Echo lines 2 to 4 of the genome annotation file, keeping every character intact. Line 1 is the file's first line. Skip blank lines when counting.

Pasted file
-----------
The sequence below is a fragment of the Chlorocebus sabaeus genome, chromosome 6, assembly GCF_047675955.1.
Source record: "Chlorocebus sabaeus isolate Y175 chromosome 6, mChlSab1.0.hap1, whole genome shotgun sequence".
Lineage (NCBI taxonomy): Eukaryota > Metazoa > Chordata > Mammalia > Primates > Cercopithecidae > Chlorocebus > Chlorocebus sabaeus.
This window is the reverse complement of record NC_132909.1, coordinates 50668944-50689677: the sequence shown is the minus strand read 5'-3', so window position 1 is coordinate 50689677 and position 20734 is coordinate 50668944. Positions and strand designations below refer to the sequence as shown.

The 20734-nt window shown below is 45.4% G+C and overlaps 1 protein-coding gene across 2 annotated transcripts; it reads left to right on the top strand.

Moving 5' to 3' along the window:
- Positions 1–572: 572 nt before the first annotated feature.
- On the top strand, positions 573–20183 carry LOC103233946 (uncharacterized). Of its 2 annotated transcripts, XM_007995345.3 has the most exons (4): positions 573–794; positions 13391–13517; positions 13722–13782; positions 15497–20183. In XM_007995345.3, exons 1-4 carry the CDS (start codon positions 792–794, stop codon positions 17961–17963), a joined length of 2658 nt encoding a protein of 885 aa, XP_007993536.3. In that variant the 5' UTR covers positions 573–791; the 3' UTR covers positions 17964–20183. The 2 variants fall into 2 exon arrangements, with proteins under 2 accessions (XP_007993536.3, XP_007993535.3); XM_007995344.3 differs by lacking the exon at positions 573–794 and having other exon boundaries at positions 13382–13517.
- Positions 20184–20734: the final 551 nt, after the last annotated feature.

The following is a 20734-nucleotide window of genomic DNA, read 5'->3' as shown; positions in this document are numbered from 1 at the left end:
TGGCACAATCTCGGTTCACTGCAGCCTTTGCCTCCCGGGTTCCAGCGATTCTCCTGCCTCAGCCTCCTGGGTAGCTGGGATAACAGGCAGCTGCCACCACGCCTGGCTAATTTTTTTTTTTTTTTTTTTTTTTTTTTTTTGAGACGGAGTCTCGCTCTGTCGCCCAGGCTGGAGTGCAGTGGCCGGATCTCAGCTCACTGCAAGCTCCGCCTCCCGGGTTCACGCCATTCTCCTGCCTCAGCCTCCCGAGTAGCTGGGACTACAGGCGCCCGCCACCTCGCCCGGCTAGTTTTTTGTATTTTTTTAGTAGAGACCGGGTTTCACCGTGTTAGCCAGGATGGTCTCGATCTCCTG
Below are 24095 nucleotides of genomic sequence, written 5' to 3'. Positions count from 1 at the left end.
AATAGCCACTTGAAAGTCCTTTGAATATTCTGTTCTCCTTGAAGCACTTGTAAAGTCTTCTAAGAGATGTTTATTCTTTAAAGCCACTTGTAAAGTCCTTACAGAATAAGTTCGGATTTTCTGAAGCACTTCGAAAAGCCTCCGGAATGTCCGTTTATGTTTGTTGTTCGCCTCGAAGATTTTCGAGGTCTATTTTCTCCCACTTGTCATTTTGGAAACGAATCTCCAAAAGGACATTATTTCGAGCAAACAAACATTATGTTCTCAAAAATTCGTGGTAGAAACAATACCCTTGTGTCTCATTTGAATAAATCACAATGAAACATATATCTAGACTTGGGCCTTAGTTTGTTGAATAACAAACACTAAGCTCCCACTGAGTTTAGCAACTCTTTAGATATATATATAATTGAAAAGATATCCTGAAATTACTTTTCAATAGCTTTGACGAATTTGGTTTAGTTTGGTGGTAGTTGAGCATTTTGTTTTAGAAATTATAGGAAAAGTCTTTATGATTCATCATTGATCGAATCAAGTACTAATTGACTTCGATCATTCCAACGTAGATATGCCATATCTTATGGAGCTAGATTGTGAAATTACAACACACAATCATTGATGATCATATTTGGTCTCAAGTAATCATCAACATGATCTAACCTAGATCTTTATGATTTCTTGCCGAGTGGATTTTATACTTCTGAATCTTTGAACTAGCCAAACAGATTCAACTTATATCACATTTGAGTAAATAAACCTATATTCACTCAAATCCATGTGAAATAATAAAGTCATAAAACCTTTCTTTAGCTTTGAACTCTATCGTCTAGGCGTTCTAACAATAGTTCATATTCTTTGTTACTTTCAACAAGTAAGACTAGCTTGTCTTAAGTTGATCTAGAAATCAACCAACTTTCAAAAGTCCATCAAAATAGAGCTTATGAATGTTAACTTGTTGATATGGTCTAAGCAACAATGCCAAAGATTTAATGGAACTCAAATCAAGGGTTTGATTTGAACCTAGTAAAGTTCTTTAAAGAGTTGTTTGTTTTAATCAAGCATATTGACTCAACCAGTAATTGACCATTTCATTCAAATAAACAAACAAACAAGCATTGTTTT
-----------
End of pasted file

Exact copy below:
Source record: "Chlorocebus sabaeus isolate Y175 chromosome 6, mChlSab1.0.hap1, whole genome shotgun sequence".
Lineage (NCBI taxonomy): Eukaryota > Metazoa > Chordata > Mammalia > Primates > Cercopithecidae > Chlorocebus > Chlorocebus sabaeus.
This window is the reverse complement of record NC_132909.1, coordinates 50668944-50689677: the sequence shown is the minus strand read 5'-3', so window position 1 is coordinate 50689677 and position 20734 is coordinate 50668944. Positions and strand designations below refer to the sequence as shown.